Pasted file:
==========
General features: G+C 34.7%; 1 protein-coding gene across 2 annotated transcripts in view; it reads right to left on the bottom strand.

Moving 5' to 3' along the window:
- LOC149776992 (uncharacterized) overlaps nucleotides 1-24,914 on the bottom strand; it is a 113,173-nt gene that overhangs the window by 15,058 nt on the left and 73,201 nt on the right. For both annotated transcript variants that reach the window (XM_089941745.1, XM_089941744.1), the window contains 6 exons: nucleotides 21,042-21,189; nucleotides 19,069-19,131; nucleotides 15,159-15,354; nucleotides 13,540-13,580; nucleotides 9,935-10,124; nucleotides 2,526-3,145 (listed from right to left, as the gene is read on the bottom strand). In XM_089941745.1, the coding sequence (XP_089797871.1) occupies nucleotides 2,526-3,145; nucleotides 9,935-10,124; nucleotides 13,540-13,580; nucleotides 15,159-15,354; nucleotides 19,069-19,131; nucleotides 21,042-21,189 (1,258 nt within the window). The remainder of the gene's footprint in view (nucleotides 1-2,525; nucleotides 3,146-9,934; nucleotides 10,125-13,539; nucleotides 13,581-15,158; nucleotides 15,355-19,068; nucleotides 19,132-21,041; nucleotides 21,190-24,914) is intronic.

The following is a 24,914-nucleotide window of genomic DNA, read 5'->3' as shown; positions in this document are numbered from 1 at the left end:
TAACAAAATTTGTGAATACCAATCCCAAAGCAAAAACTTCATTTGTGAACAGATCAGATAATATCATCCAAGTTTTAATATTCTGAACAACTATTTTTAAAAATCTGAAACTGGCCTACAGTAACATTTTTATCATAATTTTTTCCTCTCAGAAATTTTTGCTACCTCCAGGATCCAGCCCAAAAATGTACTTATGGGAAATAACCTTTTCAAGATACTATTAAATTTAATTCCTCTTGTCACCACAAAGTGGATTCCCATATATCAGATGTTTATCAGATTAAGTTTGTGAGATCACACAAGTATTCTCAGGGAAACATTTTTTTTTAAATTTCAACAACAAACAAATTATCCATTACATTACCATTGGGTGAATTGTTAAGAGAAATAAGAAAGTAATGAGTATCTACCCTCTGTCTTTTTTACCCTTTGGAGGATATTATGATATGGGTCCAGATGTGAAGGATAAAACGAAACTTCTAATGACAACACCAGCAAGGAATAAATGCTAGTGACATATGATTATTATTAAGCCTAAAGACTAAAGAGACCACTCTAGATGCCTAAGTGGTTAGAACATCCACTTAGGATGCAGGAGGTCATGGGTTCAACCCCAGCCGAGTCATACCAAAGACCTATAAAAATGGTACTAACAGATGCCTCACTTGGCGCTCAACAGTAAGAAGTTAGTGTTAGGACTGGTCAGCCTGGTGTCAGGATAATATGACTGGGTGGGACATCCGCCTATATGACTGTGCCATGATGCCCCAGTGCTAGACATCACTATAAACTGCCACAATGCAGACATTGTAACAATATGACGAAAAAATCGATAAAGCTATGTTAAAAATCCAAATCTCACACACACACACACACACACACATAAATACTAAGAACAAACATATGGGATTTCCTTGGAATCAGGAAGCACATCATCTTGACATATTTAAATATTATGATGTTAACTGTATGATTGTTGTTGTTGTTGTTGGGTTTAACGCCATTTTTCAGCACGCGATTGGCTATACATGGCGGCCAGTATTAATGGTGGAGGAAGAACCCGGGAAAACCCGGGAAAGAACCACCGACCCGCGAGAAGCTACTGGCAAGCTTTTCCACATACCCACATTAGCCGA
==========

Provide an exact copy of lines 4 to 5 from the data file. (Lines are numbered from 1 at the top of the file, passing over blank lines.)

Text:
The following is a 24,914-nucleotide window of genomic DNA, read 5'->3' as shown; positions in this document are numbered from 1 at the left end:
TAACAAAATTTGTGAATACCAATCCCAAAGCAAAAACTTCATTTGTGAACAGATCAGATAATATCATCCAAGTTTTAATATTCTGAACAACTATTTTTAAAAATCTGAAACTGGCCTACAGTAACATTTTTATCATAATTTTTTCCTCTCAGAAATTTTTGCTACCTCCAGGATCCAGCCCAAAAATGTACTTATGGGAAATAACCTTTTCAAGATACTATTAAATTTAATTCCTCTTGTCACCACAAAGTGGATTCCCATATATCAGATGTTTATCAGATTAAGTTTGTGAGATCACACAAGTATTCTCAGGGAAACATTTTTTTTTAAATTTCAACAACAAACAAATTATCCATTACATTACCATTGGGTGAATTGTTAAGAGAAATAAGAAAGTAATGAGTATCTACCCTCTGTCTTTTTTACCCTTTGGAGGATATTATGATATGGGTCCAGATGTGAAGGATAAAACGAAACTTCTAATGACAACACCAGCAAGGAATAAATGCTAGTGACATATGATTATTATTAAGCCTAAAGACTAAAGAGACCACTCTAGATGCCTAAGTGGTTAGAACATCCACTTAGGATGCAGGAGGTCATGGGTTCAACCCCAGCCGAGTCATACCAAAGACCTATAAAAATGGTACTAACAGATGCCTCACTTGGCGCTCAACAGTAAGAAGTTAGTGTTAGGACTGGTCAGCCTGGTGTCAGGATAATATGACTGGGTGGGACATCCGCCTATATGACTGTGCCATGATGCCCCAGTGCTAGACATCACTATAAACTGCCACAATGCAGACATTGTAACAATATGACGAAAAAATCGATAAAGCTATGTTAAAAATCCAAATCTCACACACACACACACACACACACATAAATACTAAGAACAAACATATGGGATTTCCTTGGAATCAGGAAGCACATCATCTTGACATATTTAAATATTATGATGTTAACTGTATGATTGTTGTTGTTGTTGTTGGGTTTAACGCCATTTTTCAGCACGCGATTGGCTATACATGGCGGCCAGTATTAATGGTGGAGGAAGAACCCGGGAAAACCCGGGAAAGAACCACCGACCCGCGAGAAGCTACTGGCAAGCTTTTCCACATACCCACATTAGCCGA